The last year was relentless — local, national and international events crashed against me day and night and eroded some of my mental defenses. Things seeped in, and they wore on me. I felt 2019 in a way that I don’t know that I’ve felt any other year. It was hard for so many. It was sad for so many. And it doesn’t look like 2020 is likely to be any easier.
But one place I was able to find peace was in the movie theater. More than ever, I felt myself running to the big screen to get lost in a story or experience that took me away for a few hours.
So, in that context, I am somewhat surprised that my favorite movie of the year is one that is also a relentless wave of anxiety and exhaustion. It’s like a two-hour heart attack because of the breakneck speed the main character moves from one bad decision to another. Due to this, some people disliked “Uncut Gems.”
But on this high-speed train into the heart of a certain kind of darkness, I found some clarity. I saw in it a parable for the world around me.
It is sometimes only in the darkness that we see the light.
(By the way, despite the bleak drama outlined above, I’m feeling quite good and expect many great things from 2020. No matter what the world throws at us, we’ve got to jump into it and do what we can to make the best of things …)
Here are my top 10 films of 2019:
1. “Uncut Gems”
How was this not nominated for the Best Picture or Best Actor Oscars???
2. “Marriage Story”
Love is a many-splendored thing. And when love ends, it is also many things and they are seldom splendid. This is a universal story told with great affection for its characters who, brought to extraordinary life by Scarlett Johansson and Adam Driver, are as familiar and lovable as they are frustrating. Just like most of us in real life …
3. “An Elephant Sitting Still”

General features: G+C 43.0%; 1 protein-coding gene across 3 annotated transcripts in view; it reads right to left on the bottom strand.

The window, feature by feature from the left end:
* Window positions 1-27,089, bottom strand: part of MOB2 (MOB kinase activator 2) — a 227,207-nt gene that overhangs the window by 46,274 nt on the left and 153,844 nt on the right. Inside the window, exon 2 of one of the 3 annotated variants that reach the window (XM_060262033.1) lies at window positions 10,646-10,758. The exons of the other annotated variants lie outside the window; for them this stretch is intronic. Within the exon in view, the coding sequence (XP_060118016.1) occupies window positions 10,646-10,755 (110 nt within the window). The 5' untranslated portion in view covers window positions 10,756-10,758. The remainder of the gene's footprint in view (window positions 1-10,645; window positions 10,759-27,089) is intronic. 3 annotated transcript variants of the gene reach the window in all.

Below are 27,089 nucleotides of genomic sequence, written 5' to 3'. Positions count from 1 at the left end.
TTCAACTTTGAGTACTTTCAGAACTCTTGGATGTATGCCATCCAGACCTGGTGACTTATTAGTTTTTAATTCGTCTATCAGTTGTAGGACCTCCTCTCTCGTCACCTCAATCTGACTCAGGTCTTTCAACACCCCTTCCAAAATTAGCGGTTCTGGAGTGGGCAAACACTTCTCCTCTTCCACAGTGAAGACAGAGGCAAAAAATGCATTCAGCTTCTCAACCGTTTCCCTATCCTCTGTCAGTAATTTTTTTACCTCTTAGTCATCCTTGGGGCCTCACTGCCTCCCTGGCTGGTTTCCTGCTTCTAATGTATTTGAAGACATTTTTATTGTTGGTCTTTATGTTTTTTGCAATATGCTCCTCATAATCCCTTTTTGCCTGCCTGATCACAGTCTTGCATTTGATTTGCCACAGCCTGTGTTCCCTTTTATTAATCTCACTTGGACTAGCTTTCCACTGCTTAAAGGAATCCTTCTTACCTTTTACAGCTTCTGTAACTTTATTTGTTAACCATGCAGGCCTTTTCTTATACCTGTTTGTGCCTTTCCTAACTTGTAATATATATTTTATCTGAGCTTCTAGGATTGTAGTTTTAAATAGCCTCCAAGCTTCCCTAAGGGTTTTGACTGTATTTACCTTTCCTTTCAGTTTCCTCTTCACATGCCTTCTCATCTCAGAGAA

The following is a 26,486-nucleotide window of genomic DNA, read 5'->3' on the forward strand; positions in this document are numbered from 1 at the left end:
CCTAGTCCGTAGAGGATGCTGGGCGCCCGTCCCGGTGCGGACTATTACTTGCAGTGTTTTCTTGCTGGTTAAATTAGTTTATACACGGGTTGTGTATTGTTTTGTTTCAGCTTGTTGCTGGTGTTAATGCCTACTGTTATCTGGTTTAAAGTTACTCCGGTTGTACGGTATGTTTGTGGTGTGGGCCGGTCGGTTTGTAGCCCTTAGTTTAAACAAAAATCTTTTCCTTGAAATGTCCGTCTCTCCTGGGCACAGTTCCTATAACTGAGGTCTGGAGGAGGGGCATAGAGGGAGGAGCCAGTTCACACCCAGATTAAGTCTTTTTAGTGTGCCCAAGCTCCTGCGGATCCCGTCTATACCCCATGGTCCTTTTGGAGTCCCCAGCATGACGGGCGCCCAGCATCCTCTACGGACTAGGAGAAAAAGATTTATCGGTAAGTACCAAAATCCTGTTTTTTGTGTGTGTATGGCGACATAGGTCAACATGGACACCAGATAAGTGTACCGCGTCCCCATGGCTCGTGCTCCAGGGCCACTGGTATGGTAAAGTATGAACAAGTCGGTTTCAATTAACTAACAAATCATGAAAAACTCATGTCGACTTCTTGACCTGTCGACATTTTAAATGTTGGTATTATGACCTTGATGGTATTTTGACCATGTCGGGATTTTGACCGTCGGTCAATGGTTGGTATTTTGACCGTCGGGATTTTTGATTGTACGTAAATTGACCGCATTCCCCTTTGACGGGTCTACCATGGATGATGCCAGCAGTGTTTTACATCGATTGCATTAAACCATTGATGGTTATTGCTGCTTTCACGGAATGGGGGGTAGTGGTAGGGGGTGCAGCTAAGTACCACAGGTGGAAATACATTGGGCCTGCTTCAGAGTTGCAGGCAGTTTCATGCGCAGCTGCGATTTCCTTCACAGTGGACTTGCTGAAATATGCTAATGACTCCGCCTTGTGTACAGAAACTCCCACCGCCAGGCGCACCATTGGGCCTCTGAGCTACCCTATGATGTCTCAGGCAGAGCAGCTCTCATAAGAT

A four-hour existentialist epic that manages to find hope amidst the dreary lives of the lower-class residents of a gray industrial city in northern China, “An Elephant Sitting Still” never overstays its welcome. It finds beauty in the mundane, and keeps you so close to the characters on screen you almost feel stuck with them. Sadly, director Hu Bo took his own life after finishing the film so it will be the last vision we’ll see from him.
We all have Dianes in our lives — people who are constantly helping others and making the world a better place. This is a powerful, transcendent film that inspires while meditating upon mortality.
5. “Pain and Glory”
Spanish director Pedro Almodovar gives us a glimpse into the pain and regrets of a fictional director played wonderfully by Antonio Banderas. It’s funny, sad and ultimately invigorating.
6. “Knives Out”
A murder mystery that balances wisdom, wit and great performances to also comment upon class and society. Possibly the most fun I had in the theater this year.
One of those magical film experiences where I knew next to nothing about the movie and was awestruck from the first frame. The soundtrack, the beauty of the cinematography and the mystery of this Colombian tale unfolding before me gave me an adrenaline rush. It’s part “Lord of the Flies” and part “Apocalypse Now” but a totally unique vision that left me wondering how they could have possibly made it.
There is a reason Bong Joon Ho’s Korean film won a Golden Globe and is drawing in audience numbers unusual for a foreign-language film — it’s smart, funny and very relatable as an exploration of class. It’s also just a very well-told story with a wild payoff.
Like “Monos,” I knew next to nothing about the thrill ride that awaited me with “Freaks.” It’s the best superhero movie of the year — one of the most underrated films of the year — and is anchored by the unbelievably precocious performance of young actress Lexy Kolker. As the film reached its climax, I was on the edge of my seat and my heart was racing.
10. “Beach Bum”
You may recall that I found 2019 to be a challenging year. Well, there was an undeniable thrill in watching Matthew McConaughey as the poet “Moondog” — a man who engages with life on a primal level and embraces hedonism and excess. This is a man who will play the bongos and party as he watches the world burn. Yeah, he’s not a particularly good human being, but there is also something irresistible about Moondog as he wanders the beaches with the sole purpose of making his next party.
Other movies I loved this year and were hard not to put in the top 10 were: “In Fabric,” “Paddleton,” “Her Smell,” “Apollo 11,” “Ash is Purest White,” “Birds of Passage,” “Honeyland,” “For Sama,” “The Nightingale,” “Peanut Butter Falcon,” “The Irishman” (yes, I, too, question how this Martin Scorsese film did not make my top 10) and “A Beautiful Day in the Neighborhood,” “A Woman at War,” “The Farewell,” “Gloria” and “Wild Pear Tree.”